When I was a child, my father showed me that rocks can skip across the water of a pond rather than sink if you held them just right. I spent an entire afternoon trying to get the rock to bounce and dance across the water, more often than not it would do a small hop before it sank beneath the surface. I’m pretty sure by the end of it all my father and I knew I’d never be great at skipping rocks, which I don’t’ think was a huge disappointment to either of us.
What I did learn from that afternoon that stuck with me more than the physics lesson was that regardless of how the rock was introduced to the water it left its mark on the water. The surface of the water ended up with circular ripples regardless of how gracefully or not the rock danced across it. The harder the rock impacted the water, the bigger the ripples.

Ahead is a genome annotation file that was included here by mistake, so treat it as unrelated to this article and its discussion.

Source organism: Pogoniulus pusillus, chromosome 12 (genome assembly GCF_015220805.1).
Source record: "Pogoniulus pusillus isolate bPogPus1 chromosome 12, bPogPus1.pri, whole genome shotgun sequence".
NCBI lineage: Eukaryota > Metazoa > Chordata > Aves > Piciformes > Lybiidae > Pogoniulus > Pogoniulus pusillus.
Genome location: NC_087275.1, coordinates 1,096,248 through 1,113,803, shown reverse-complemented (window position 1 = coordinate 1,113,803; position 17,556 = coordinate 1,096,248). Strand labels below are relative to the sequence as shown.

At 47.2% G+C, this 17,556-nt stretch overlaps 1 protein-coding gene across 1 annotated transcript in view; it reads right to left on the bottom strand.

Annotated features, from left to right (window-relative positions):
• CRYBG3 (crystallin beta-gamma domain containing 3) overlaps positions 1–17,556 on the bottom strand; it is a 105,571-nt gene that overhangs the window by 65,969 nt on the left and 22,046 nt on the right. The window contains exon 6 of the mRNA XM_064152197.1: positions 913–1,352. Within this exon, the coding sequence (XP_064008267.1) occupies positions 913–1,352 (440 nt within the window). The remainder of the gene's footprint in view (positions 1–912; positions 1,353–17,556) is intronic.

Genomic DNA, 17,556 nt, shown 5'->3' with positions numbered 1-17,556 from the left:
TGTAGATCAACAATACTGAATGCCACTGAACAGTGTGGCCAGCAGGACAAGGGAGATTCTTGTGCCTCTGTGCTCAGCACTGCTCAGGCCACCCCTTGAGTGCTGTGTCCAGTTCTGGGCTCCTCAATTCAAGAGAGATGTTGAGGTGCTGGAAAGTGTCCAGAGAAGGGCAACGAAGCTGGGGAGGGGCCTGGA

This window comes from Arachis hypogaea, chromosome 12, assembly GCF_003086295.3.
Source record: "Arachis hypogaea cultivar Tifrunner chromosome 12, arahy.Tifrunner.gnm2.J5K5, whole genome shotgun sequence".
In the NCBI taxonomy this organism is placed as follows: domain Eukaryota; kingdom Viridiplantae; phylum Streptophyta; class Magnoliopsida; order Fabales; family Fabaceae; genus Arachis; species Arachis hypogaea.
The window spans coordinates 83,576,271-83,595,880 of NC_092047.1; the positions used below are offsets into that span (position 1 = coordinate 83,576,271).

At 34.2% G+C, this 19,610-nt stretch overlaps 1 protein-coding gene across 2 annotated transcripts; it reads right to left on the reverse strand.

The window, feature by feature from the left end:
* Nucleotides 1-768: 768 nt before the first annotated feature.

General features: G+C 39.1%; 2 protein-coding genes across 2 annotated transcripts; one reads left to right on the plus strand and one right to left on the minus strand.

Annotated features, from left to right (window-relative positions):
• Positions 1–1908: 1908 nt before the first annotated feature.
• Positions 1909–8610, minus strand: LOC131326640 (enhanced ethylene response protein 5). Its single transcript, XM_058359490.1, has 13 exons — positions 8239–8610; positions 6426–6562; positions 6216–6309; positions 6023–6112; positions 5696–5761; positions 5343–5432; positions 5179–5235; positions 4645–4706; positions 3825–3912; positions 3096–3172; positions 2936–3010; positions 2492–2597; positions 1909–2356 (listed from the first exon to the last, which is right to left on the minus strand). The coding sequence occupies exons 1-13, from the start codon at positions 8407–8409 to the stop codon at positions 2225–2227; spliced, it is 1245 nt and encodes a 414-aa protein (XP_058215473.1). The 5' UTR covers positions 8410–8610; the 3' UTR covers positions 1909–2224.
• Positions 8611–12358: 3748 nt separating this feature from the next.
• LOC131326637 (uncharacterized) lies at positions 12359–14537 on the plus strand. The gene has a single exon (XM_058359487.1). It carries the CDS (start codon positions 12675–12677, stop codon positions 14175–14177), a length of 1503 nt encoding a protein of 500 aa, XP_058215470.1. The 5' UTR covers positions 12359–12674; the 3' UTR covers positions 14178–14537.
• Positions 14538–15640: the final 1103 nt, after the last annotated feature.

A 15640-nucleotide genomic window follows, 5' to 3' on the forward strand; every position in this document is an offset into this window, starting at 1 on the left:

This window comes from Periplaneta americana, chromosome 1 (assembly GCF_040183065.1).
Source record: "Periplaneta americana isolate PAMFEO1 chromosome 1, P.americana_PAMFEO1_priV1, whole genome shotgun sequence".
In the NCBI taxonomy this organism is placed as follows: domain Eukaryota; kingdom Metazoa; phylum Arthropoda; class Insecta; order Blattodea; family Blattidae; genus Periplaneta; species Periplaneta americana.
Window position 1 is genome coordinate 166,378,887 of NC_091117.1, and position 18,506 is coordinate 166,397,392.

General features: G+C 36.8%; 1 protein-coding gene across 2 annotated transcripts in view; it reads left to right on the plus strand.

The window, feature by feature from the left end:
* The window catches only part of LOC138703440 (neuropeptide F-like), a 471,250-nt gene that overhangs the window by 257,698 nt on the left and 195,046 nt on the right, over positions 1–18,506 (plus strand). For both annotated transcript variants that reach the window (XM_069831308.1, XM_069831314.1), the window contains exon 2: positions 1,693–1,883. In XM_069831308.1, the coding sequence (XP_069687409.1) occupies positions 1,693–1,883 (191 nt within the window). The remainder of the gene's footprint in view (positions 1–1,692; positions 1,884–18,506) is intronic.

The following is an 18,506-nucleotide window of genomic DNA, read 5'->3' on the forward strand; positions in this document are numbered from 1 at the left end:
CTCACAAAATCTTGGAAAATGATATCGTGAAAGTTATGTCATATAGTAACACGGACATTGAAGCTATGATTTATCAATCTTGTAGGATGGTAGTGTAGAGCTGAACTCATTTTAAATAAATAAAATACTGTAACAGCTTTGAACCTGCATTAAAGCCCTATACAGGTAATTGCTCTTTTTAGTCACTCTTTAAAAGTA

I like to think that when I work with people, either in class or in small sessions, what I’m ultimately doing is leaving ripples upon their surfaces. How far those ripples travel or what even happens after the ripples have been introduced can be hard to discern for each person must make meaning of the interactions as they will. Each of us will assign a degree of importance to the ripples made in our lives and then we will decide what to do next.
We may decide to gently interact with others, peacefully and respectfully. Or we may decide that we need to interact more strongly. And we may, at times, decide that we will wait until the ripples have dissipated and at other times we will ride those ripples as part of our journey. They may change us permanently by setting us on a new course or they may be smaller and not so much a journey as part of a ride. None of us are safe from the ripples, unless we build a wall around ourselves. And who wants to do that?